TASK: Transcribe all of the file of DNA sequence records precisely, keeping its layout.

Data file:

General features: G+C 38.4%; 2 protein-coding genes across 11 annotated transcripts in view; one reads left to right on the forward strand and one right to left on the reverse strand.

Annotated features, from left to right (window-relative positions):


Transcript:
General features: G+C 38.4%; 2 protein-coding genes across 11 annotated transcripts in view; one reads left to right on the forward strand and one right to left on the reverse strand.

Annotated features, from left to right (window-relative positions):